UvA (University of Amsterdam) physicists and medical researchers have discovered with the help of laser light techniques that small cough droplets remain in the air for minutes, especially in spaces that are not or poorly ventilated. Good ventilation in public areas, for example in public transport and in care homes, is therefore crucial to prevent the further spread of the covid-19 or coronavirus. The research results were published on Thursday May 28 in the scientific journal 'The Lancet Respiratory Medicine'.
The research was conducted by physicists Daniel Bonn, Stefan Kooij and Cees van Rijn from the UvA's Institute of Physics in collaboration with medical researchers Aernout Somsen (Cardiology Centers Netherlands) and Reinout Bem (Amsterdam UMC). The researchers asked healthy subjects to speak and cough, and then analyzed the droplets released by laser light. Large amounts of small droplets, roughly between 1 and 10 micrometers in size, were observed both during speech and during coughing. In addition, larger droplets were released when coughing, up to a millimeter in diameter. However, those last drops fall to the ground within a second, and therefore have a relatively small chance of transmitting viruses. Drops from coughing can be photographed using laser techniques. Large drops fall to the ground in a second, but small droplets can linger in the air for several minutes.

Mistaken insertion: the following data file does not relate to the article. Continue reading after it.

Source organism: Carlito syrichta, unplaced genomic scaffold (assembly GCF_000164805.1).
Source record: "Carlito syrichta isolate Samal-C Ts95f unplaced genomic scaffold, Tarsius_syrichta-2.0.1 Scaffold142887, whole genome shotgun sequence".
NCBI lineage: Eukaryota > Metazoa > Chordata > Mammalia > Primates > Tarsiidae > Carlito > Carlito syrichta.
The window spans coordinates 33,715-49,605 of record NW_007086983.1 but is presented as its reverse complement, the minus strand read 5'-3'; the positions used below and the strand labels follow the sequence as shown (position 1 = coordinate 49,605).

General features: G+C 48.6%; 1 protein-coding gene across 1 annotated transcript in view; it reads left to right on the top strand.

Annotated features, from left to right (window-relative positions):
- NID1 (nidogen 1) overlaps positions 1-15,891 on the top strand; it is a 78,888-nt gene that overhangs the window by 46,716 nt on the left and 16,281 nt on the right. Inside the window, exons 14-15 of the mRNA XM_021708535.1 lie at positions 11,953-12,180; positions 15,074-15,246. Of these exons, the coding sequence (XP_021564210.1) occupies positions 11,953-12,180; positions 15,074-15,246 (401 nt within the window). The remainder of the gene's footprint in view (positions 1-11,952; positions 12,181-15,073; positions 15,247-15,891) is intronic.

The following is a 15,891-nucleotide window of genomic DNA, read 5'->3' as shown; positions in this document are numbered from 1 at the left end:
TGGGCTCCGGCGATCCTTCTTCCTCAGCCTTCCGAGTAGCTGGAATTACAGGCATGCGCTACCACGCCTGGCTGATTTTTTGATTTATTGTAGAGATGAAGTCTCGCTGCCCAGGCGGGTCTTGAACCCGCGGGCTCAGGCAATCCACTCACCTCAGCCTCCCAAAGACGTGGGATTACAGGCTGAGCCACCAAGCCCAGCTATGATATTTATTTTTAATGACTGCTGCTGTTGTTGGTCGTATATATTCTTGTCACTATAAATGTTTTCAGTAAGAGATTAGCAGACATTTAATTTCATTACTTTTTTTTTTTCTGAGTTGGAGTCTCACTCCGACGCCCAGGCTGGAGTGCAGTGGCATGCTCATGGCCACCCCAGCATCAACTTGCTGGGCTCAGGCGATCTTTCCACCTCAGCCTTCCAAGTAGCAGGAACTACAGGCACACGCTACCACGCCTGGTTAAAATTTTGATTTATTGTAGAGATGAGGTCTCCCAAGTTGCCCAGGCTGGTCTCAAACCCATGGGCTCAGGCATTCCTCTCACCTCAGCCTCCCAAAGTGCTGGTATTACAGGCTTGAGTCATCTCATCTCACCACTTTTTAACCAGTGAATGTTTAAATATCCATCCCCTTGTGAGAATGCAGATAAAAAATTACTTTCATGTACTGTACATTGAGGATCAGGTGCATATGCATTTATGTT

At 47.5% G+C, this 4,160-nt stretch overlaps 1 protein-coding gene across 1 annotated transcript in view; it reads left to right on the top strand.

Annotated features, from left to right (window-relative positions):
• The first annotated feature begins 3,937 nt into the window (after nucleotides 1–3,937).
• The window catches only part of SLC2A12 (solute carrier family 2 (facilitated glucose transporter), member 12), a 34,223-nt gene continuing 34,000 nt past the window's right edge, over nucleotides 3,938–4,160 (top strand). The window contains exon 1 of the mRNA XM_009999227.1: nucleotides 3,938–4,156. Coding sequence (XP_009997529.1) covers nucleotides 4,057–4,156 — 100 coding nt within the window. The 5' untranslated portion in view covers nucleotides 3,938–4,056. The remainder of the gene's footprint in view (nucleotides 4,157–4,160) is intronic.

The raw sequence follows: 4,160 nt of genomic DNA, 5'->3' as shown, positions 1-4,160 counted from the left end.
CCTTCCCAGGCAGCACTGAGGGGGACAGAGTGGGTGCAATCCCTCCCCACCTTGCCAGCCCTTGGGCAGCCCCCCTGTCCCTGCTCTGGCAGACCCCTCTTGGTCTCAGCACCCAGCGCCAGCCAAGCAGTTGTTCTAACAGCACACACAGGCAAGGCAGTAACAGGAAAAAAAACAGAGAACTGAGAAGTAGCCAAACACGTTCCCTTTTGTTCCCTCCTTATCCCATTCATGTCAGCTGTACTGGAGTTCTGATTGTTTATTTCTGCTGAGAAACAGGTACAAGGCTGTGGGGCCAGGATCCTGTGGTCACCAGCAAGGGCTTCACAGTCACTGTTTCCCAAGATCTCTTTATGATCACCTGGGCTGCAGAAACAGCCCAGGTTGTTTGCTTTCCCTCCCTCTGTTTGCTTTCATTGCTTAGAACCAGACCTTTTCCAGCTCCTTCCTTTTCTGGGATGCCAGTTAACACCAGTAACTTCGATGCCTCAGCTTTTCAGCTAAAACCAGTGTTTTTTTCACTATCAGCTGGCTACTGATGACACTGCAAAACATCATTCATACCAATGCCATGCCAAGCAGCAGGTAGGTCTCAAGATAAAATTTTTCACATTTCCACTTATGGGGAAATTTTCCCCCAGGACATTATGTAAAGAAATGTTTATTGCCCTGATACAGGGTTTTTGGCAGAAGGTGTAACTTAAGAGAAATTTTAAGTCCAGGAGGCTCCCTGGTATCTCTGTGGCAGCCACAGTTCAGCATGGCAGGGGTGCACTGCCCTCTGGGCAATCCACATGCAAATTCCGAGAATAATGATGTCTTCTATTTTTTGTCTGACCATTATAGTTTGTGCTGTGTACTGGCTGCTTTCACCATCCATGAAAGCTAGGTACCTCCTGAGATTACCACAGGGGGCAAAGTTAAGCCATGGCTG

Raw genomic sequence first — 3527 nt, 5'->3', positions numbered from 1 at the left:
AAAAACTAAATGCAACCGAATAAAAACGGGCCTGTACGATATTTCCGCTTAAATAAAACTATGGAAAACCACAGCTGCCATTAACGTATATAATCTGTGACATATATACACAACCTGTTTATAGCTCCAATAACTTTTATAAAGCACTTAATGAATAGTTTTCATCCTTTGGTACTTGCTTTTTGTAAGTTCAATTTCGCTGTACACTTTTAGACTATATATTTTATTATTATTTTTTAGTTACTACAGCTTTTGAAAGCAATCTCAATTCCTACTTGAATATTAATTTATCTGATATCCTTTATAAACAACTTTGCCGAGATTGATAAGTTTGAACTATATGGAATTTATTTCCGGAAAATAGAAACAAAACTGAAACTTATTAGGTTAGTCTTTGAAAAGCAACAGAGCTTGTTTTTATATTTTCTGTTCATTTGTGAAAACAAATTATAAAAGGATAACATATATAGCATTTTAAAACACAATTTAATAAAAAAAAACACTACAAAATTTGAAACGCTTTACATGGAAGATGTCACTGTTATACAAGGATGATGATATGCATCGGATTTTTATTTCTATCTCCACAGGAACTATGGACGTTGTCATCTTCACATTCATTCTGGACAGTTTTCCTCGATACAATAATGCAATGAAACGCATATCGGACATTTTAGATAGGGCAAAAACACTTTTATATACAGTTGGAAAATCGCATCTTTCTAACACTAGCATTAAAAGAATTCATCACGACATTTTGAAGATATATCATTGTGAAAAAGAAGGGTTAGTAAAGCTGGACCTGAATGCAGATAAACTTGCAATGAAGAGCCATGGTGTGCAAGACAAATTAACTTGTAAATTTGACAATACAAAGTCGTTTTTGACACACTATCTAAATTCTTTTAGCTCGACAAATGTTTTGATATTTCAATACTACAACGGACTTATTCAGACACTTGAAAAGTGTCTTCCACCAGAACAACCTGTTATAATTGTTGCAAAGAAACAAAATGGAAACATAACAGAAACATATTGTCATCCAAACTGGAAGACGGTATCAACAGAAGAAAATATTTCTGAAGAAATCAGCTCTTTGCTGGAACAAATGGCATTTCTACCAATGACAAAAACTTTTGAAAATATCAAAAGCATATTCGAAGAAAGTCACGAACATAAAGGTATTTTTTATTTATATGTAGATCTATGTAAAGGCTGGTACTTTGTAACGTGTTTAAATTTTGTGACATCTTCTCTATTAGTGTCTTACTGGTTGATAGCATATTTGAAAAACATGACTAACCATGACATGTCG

The small droplets, on the other hand, float very slowly towards the ground - due to the large air resistance they experience. The researchers discovered that such droplets can linger in the air for several minutes. After someone coughs once, it takes about five minutes for the number of small droplets in the air to halve. The mini-droplets are therefore much more dangerous when it comes to possible transmission of the coronavirus.
The importance of ventilation
When the experiment was repeated in a well-ventilated area, the results improved dramatically. After turning on a mechanical ventilation system, half of the droplets disappeared from the air in two and a half minutes. And in a room that also had a window and a door open, the number of droplets was even halved after thirty seconds - ten times faster than in the room without ventilation.
The results are important to take better precautions against the further spread of the coronavirus. Keeping sufficient distance from one another is not enough in public transport, for example, to limit the risks; ventilation is at least as important. Because droplets remain present for a long time, the use of apps that only measure the proximity of others is insufficient. The researchers recommend that health authorities come up with measures that guarantee good ventilation in public areas where possible.
G. Aernout Somsen, Cees van Rijn, Stefan Kooij, Reinout A. Bem and Daniel Bonn: "Small droplet aerosols in poorly ventilated spaces and SARS-CoV-2 transmission" in: The Lancet Respiratory Medicine (2020). https://doi.org/10.1016/S2213-2600(20)30245-9